Selling Your Skills

Identify the skills in your desired career
You probably already know that there is plenty of homework involved in getting a job or advancing in your career. One of the keys to unlocking those doors between you and your next career move is knowing what skills employers may be looking for. Fortunately, finding out what these skills are isn’t too difficult as most employers list what those skills are for anyone to see.

Career Clusters
Finding out what skills employers want starts with knowing where to look. One challenge facing someone wanting to change careers is that they may not know all the right questions to ask about a certain field. To overcome that challenge, begin with what’s known as career clusters, groupings of related careers that share common skills. One of the best sources for identifying these clusters as well as individual occupations is the career site, O*Net OnLine. Spend some time on this site and take good notes. Once you’ve identified your cluster and researched some specific occupations, you’re ready to filter down your information to isolate specific skills.

Job Boards
Monster.com. CareerBuilder.com. You’ve heard the names of these two major job boards and they make up just a couple of the many online boards with similar job search services. Start big by searching for openings in the career you’re interested in and pull up several job descriptions in that field. The most important skills needed for that position are listed under Skills or Requirements. Create a list of the skills for each posting, and then organize those skills in some logical manner.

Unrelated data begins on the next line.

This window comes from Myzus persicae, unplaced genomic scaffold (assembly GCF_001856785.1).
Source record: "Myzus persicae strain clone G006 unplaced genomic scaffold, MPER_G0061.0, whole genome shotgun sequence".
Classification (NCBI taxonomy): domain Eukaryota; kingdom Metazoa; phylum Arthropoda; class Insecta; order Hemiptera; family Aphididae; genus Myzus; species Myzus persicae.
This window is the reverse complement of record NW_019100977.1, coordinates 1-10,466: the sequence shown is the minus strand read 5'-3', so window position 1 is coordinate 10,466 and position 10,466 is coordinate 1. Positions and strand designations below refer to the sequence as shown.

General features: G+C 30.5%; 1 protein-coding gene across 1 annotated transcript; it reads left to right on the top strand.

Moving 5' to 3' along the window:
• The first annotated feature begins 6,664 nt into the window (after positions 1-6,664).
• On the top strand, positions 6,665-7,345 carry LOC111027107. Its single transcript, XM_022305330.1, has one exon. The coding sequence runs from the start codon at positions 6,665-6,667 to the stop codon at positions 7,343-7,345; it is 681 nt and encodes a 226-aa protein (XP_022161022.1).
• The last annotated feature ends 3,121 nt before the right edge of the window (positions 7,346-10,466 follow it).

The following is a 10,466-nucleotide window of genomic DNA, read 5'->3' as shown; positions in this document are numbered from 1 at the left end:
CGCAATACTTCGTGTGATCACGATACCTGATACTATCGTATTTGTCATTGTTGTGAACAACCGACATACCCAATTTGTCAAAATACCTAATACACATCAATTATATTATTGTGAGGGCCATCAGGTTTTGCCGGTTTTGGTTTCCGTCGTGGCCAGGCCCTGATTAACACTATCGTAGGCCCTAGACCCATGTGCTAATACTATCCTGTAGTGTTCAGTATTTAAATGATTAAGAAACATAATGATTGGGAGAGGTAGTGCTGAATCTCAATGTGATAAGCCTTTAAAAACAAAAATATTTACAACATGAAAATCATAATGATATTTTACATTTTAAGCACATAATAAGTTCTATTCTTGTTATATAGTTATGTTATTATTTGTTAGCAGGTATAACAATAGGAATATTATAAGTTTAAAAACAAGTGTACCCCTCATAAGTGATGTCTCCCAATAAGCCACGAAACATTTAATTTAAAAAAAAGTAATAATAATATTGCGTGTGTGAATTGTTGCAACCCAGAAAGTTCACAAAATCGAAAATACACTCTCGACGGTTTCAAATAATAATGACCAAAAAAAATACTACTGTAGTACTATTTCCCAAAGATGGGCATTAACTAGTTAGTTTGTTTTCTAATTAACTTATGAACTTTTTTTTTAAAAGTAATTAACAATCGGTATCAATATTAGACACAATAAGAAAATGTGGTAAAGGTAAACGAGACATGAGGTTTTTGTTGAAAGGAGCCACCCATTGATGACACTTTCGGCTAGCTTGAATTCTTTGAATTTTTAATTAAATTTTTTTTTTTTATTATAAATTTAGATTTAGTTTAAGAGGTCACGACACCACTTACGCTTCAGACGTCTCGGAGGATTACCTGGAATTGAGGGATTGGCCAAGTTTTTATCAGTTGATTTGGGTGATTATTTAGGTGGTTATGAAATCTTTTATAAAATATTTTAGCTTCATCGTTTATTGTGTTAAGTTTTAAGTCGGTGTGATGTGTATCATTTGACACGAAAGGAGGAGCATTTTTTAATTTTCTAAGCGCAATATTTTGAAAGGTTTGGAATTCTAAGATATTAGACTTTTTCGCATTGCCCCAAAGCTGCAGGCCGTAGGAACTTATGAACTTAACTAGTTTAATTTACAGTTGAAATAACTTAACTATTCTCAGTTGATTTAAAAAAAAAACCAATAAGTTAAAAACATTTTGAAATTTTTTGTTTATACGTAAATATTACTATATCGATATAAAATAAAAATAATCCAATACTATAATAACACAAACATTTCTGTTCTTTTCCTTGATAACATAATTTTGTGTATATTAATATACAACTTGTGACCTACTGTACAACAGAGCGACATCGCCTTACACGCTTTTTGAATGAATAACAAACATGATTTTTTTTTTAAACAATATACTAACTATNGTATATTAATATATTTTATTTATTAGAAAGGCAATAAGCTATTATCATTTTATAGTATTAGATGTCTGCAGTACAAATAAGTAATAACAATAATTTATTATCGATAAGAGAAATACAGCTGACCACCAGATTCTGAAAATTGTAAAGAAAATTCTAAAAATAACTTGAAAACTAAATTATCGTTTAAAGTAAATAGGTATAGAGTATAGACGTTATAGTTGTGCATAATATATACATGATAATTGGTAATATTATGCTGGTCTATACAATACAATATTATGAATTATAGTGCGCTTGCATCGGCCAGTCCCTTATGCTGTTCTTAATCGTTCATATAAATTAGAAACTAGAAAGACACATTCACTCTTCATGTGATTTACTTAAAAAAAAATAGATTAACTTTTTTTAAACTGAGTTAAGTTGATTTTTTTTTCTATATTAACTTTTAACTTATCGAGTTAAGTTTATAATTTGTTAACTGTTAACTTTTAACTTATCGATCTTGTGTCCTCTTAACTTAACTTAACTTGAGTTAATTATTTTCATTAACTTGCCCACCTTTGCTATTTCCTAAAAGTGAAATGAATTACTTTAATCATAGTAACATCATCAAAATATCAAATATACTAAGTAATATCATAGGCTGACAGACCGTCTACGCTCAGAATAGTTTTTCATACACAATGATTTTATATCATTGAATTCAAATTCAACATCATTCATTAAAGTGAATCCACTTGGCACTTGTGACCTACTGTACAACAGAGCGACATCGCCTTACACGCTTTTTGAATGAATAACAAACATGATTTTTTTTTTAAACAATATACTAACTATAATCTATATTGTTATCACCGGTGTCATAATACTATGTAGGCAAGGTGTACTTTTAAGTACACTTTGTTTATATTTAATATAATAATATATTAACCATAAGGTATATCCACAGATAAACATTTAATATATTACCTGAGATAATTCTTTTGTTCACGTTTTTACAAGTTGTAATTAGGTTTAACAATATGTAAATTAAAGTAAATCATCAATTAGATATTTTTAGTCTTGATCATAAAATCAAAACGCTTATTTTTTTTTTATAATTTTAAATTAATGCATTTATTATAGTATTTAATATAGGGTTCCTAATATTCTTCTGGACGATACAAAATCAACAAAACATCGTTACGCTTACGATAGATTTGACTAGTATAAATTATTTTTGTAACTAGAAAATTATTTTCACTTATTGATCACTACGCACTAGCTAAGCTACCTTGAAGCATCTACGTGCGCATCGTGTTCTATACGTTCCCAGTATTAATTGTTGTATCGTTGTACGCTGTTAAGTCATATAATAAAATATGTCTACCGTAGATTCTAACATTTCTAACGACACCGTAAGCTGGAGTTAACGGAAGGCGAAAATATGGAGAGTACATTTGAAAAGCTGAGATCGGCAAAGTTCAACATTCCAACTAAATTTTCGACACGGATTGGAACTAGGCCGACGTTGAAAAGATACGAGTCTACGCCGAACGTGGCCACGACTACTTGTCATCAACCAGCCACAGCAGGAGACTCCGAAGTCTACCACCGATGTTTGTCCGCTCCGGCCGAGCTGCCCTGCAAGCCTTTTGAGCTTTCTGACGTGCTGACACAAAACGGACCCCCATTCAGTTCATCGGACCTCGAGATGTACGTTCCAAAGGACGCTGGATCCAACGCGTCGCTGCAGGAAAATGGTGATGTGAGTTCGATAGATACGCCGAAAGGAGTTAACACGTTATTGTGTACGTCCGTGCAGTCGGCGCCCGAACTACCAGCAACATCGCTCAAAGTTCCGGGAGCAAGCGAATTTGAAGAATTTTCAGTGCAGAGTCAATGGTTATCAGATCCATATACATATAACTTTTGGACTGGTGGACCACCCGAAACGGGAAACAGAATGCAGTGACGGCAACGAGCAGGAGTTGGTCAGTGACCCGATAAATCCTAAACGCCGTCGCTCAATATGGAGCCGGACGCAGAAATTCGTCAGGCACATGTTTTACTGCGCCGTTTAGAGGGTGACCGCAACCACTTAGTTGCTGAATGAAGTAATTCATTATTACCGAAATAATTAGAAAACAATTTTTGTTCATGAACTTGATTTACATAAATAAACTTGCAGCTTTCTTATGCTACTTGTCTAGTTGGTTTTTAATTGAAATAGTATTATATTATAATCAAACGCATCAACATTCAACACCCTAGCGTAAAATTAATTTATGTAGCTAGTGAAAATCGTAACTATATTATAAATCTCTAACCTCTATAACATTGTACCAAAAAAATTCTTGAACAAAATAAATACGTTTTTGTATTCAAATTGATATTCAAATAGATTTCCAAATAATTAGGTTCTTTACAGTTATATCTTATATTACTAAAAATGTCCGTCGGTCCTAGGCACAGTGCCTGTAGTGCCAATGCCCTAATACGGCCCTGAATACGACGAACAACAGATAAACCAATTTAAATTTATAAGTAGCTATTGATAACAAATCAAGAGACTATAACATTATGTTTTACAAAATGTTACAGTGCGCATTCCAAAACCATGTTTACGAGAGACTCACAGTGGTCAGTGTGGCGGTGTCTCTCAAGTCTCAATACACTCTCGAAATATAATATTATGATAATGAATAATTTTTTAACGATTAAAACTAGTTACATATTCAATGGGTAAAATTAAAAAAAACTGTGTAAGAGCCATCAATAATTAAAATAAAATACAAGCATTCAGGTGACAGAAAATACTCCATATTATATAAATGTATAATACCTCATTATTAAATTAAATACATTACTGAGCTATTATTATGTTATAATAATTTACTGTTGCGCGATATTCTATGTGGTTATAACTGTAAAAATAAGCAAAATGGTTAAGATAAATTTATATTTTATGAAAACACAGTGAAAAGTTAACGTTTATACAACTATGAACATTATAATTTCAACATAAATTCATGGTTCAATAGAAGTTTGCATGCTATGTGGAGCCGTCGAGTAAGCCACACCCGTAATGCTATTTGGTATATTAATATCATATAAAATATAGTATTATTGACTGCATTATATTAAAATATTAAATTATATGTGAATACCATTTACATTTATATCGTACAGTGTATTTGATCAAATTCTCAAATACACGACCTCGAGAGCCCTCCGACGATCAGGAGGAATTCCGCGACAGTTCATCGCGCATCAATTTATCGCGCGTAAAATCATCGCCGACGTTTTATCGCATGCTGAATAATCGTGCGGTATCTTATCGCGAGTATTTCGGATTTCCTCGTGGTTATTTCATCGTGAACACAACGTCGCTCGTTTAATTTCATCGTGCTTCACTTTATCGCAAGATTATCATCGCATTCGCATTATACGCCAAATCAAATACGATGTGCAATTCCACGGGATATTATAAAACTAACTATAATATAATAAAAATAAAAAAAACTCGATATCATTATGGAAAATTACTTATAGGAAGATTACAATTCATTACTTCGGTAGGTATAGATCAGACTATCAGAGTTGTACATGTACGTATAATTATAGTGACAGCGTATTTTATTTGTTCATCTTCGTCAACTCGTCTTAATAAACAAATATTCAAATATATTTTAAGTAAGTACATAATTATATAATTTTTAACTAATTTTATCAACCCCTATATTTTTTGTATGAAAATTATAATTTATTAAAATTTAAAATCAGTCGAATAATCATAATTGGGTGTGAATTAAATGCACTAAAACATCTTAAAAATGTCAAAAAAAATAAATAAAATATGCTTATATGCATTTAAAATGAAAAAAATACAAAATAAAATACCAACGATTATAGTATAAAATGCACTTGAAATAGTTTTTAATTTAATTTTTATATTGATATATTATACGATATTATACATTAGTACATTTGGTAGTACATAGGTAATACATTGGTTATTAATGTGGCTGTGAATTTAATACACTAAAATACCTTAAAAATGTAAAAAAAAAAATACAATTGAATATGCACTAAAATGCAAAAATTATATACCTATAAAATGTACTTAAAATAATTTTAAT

Transferable Skills
Let’s be clear about what transferable skills are and what they are not. Transferable skills are skills that you actually have, and are ALWAYS tied to measurable results. Transferable skills are NOT vague claims without evidence. Strong communication skills are meaningless words if not directly tied to measureable results or outcomes. Great organizational skills, another common listing, are the equivalent of a blind date being describes as having a great personality. For every positive connotation about your skill, there’s a deadly negative waiting to be spotted in the HR department.

 

Here are some examples of how to convey to an employer why your skill is transferable:

 

 

 

Pull it through
You’re not alone in your desire to further your career. With the changes in a global economy, standing out to employers and hiring managers is beyond important—it’s necessary. Knowing how to sell your skills can give you that advantage over others competing for the same work.

CTU Career Services
Career Services could help CTU students and alumni prepare and support them CTU in planning and managing their career search. We believe it is essential that our students learn to develop career management skills that could serve them throughout their career lifespan.  As a department, we like to think down the road with our students, anticipating future transitions, advancements and degree acquisitions.   CTU alums can participate in virtual career events such as our Steps to Success Webinar Series, Career Snapshots and Employer Profiles, and can enjoy full use of Optimal Resume where they can have their resume critiqued by a CTU Career Consultant  or view thousands of job postings through the SimplyHired network.

 


 


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